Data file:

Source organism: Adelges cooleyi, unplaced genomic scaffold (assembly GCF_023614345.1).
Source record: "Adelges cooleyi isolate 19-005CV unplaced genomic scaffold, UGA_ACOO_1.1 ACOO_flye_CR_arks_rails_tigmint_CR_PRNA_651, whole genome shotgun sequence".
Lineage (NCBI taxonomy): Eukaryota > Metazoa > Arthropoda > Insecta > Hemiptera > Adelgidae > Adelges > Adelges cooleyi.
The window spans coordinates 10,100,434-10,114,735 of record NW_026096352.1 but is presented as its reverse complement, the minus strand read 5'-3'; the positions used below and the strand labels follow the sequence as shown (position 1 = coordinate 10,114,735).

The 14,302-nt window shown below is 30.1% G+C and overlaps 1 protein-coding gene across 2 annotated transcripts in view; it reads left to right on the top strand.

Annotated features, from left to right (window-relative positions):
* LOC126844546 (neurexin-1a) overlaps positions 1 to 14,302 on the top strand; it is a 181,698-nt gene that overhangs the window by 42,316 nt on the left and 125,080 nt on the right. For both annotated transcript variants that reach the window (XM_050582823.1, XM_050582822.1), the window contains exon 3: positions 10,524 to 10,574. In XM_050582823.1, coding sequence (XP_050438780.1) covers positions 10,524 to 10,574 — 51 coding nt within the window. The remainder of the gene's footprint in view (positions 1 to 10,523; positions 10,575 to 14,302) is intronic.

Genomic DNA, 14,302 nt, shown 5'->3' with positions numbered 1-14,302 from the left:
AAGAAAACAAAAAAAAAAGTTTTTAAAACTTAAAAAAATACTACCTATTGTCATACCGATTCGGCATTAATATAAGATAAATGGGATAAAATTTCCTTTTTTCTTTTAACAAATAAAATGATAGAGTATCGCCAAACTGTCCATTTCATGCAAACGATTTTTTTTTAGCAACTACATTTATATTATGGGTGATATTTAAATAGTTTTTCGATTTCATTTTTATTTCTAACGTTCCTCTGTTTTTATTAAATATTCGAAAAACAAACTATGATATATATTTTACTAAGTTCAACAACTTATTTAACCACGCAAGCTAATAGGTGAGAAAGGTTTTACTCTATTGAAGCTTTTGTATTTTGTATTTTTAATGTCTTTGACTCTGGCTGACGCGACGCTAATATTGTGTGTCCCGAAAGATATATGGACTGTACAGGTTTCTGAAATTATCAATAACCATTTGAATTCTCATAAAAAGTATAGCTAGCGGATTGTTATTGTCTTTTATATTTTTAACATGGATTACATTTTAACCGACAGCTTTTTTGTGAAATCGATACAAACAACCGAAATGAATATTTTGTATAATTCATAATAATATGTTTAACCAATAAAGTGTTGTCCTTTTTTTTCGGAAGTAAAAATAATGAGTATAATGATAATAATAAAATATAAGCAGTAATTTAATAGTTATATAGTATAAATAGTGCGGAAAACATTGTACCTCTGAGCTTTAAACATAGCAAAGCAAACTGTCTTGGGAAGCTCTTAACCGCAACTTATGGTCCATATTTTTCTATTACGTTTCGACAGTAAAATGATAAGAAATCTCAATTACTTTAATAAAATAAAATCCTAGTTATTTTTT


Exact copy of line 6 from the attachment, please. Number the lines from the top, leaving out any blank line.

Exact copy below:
Annotated features, from left to right (window-relative positions):